Around the Block
S.O.S. to Steven Spielberg, Peter Jackson, Terry Gilliam and any other master of premium DVD packages: at least one of you is desperately needed on the Home Movies set.
Brendon Small and the band of merry producers who constructed Home Movies, the cult wonder of Cartoon Network’s Adult Swim programming block, have been around the block in preparing DVD packages for two of the show’s four seasons. They should know better, but in attempt number three, they still haven’t put together compelling extras. Why am I bellyaching over some late-night cartoon show, you may ask? I’m not. I’m bellyaching about one of the most underrated and overlooked shows ever produced, one that deserves more attention to detail than it’s been given. Season Three is not faultless, but its shortcomings are eclipsed by the bright spots.
Home Movies followed filmmakers Brendon (co-creator, co-writer and director of music Small), Melissa (producer Melissa Galsky) and Jason (H. Jon Benjamin) at ages eight, eight, and seven, respectively. Surrounded by adults of dubious authority, including his single mom (Janine Ditullio) and his oft-drunk soccer coach John McGuirk (Benjamin again), Brendon hashes out growing up unpopular with his friends and his video camera.
If Season Two was the most serious of the four in terms of content (as alluded to by Small on the Season Two package), then Three was a complete reversal in philosophy. Instead of dealing with estranged parents, failing grades, and writer’s block, now Brendon and his friends are scrambling to escape the pressures of their young lives.
The season starts off with “Shore Leave,” a fan favorite episode that finds Melissa trapped in the Fairy Princesses, a sort of corporate Girl Scouts, while Brendon is forced to sleep over at the house of obnoxious (and sometimes scary) classmate Fenton (Sam Seder). By the third act, both carry out escape plans: Melissa blows up the sales room, while Brendon is wrestled out of the house by Fenton after accidentally filming his mother in the nude (don’t ask).
By the end of the episode, the tone has been set; the rest of the season features carefully constructed, hilarious plots. We watch Brendon and company fleeing from fat-enabling friendships (“Bad Influences”), the “Scared Straight” school program (“Time to Pay the Price”), and mainstream America’s artistic sensibilities (via a runaway plan to Europe) (“Stow Away”) to name a few.
Along with these clever plotlines, the third season also digs more deeply into McGuirk, already one of the best written characters in sitcoms; his desperation (as well as his awful advice to Brendon) is often over the top, but never overplayed. Benjamin makes his pitiful counsel seem perfectly believable. “Anything that’s too hard in life is not worth doing,” he asserts. “Remember that, Brendon. Like snowboarding, or martial arts… Or math.”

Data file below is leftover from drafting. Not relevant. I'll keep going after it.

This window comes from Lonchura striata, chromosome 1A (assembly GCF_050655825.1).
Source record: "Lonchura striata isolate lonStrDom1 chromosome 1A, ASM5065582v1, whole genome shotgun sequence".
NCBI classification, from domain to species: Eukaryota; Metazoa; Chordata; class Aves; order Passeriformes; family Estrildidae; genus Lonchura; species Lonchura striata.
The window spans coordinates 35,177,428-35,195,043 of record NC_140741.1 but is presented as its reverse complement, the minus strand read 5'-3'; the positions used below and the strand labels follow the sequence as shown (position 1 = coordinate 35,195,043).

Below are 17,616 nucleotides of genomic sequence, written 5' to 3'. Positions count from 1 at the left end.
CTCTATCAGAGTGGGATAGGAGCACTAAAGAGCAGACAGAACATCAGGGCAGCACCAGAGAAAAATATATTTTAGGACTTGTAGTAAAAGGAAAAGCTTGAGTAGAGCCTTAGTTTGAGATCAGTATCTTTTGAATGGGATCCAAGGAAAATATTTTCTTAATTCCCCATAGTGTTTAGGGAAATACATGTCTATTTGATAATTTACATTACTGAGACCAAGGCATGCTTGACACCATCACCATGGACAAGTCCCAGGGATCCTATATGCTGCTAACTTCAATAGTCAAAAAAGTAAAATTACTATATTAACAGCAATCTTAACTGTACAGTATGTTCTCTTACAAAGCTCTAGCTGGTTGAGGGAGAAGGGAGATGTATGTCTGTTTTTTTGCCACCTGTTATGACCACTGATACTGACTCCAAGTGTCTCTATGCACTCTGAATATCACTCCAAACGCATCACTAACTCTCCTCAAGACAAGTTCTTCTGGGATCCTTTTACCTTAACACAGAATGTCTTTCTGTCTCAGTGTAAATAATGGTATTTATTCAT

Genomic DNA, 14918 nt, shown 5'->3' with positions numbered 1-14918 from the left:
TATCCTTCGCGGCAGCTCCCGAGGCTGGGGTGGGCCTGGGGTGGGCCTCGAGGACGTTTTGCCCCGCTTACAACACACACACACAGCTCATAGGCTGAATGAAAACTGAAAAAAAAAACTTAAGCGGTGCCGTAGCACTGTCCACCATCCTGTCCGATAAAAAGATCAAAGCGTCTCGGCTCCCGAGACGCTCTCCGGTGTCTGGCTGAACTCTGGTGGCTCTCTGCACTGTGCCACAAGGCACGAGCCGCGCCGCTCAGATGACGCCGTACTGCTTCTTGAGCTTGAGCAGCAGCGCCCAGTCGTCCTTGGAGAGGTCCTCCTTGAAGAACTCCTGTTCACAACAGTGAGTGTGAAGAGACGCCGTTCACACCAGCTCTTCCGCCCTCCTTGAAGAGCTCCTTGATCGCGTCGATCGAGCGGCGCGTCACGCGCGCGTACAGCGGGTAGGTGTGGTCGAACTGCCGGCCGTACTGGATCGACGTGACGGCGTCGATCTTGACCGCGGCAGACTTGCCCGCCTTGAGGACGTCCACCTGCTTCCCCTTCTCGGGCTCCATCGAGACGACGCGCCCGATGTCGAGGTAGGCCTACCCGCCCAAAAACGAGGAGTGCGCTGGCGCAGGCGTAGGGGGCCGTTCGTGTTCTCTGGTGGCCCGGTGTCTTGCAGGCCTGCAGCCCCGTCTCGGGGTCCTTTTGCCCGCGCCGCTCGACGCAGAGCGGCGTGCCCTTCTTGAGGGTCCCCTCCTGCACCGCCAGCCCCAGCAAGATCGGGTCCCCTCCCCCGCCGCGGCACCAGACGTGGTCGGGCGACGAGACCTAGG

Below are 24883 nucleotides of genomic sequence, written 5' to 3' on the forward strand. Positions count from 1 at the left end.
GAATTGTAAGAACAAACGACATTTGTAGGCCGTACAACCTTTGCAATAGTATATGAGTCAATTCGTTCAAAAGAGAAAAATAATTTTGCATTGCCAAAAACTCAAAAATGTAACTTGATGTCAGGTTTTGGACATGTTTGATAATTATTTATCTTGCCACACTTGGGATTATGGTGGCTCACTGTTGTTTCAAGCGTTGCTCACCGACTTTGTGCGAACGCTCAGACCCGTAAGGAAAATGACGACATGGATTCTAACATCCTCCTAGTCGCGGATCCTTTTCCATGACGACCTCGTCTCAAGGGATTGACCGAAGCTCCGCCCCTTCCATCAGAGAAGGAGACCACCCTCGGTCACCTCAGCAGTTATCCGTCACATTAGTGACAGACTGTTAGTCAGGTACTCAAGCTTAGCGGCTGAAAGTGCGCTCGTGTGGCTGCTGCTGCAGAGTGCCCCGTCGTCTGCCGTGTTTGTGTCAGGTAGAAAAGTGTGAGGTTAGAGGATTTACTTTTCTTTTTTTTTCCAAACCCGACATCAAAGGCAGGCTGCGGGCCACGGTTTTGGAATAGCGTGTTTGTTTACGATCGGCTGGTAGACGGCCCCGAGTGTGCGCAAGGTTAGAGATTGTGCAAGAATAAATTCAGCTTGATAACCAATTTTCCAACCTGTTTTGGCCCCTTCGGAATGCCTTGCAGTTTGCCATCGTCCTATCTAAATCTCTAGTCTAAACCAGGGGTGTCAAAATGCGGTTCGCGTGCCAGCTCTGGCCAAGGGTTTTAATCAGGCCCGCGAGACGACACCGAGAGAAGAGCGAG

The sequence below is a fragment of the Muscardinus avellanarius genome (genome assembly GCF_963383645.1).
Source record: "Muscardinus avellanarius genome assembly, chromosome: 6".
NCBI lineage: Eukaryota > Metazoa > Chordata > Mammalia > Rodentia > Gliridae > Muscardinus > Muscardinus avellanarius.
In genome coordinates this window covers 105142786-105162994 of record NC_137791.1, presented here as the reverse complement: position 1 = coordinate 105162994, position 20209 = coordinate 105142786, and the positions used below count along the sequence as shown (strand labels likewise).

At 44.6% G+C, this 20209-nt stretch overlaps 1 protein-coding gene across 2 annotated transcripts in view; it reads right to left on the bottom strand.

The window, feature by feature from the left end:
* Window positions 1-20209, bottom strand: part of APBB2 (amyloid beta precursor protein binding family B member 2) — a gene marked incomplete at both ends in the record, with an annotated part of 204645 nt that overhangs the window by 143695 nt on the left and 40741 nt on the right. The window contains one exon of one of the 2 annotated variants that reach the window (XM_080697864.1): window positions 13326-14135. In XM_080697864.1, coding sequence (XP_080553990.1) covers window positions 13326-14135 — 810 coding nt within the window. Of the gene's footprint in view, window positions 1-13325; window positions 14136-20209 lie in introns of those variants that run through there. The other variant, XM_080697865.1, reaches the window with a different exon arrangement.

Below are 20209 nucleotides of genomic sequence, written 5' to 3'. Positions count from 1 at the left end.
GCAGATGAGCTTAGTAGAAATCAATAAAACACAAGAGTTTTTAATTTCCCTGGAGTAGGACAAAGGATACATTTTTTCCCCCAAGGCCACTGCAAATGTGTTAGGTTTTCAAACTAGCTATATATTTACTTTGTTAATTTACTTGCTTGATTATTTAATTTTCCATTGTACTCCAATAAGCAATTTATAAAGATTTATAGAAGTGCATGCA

After all the work put into creating show with three-dimensional plots and characters like McGuirk, one would think that this highly regarded cult show would warrant the royal DVD treatment. Not quite. The extras on previous packages have a few highlights (Small taught you how to play the show’s theme on the season two package), but generally, they don’t live up to the actual episodes. The first season discs include lackluster short films by Small and Benjamin, while audio commentaries and interviews drag on, despite attempts to be desert-dry funny.
Season Three’s extras have a little more meat to them. The show’s animatics (similar to an animated movie’s pencil tests) show how flash animation can make a cartoon show on the cheap look “professional,” while the interactive role-playing game, “Revenge of the Dorks” (based on the episode “Renaissance”) is a fun throwback to the old text-based role playing games from the Apple II and Commodore-64 computers. But other extras are uninspired. The audio commentaries, with uninformative tangents and lengthy periods of dead silence, almost prove the creators of the show have nothing to say about their creation. (This could be why Small plays his guitar during a few of them instead of talking.)
The only other major feature is Benjamin’s “A Featurette for People Who Don’t Necessarily Like Home Movies,” a collage in which he rides a motorcycle and eats (followed by a satirical making-of featurette, natch). The short contributes very little discussion as to how the show was made. Make no mistake, the Home Movies DVD is worth the price tag based on the strengths of the show alone. The episodes are probably the best of the series. But honestly, an eight-year-old kid could make a better DVD.
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